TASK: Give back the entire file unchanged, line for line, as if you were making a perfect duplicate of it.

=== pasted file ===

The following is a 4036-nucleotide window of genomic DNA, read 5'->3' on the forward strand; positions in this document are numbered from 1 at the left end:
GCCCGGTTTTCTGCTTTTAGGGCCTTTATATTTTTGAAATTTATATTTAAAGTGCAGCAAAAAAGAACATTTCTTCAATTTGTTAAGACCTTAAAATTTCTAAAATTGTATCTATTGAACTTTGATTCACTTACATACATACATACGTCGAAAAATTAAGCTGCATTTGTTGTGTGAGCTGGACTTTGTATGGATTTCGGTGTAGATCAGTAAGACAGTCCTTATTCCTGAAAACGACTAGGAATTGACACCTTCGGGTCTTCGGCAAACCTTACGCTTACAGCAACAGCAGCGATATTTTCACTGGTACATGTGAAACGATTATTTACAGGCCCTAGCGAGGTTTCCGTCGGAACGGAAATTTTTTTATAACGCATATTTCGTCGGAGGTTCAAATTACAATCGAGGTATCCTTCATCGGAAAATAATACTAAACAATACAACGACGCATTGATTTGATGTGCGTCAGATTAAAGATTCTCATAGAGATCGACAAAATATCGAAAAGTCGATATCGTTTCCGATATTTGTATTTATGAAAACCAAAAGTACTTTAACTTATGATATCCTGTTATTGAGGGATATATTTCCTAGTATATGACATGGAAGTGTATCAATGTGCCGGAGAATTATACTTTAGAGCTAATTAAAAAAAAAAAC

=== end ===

The following is a 4036-nucleotide window of genomic DNA, read 5'->3' on the forward strand; positions in this document are numbered from 1 at the left end:
GCCCGGTTTTCTGCTTTTAGGGCCTTTATATTTTTGAAATTTATATTTAAAGTGCAGCAAAAAAGAACATTTCTTCAATTTGTTAAGACCTTAAAATTTCTAAAATTGTATCTATTGAACTTTGATTCACTTACATACATACATACGTCGAAAAATTAAGCTGCATTTGTTGTGTGAGCTGGACTTTGTATGGATTTCGGTGTAGATCAGTAAGACAGTCCTTATTCCTGAAAACGACTAGGAATTGACACCTTCGGGTCTTCGGCAAACCTTACGCTTACAGCAACAGCAGCGATATTTTCACTGGTACATGTGAAACGATTATTTACAGGCCCTAGCGAGGTTTCCGTCGGAACGGAAATTTTTTTATAACGCATATTTCGTCGGAGGTTCAAATTACAATCGAGGTATCCTTCATCGGAAAATAATACTAAACAATACAACGACGCATTGATTTGATGTGCGTCAGATTAAAGATTCTCATAGAGATCGACAAAATATCGAAAAGTCGATATCGTTTCCGATATTTGTATTTATGAAAACCAAAAGTACTTTAACTTATGATATCCTGTTATTGAGGGATATATTTCCTAGTATATGACATGGAAGTGTATCAATGTGCCGGAGAATTATACTTTAGAGCTAATTAAAAAAAAAAAC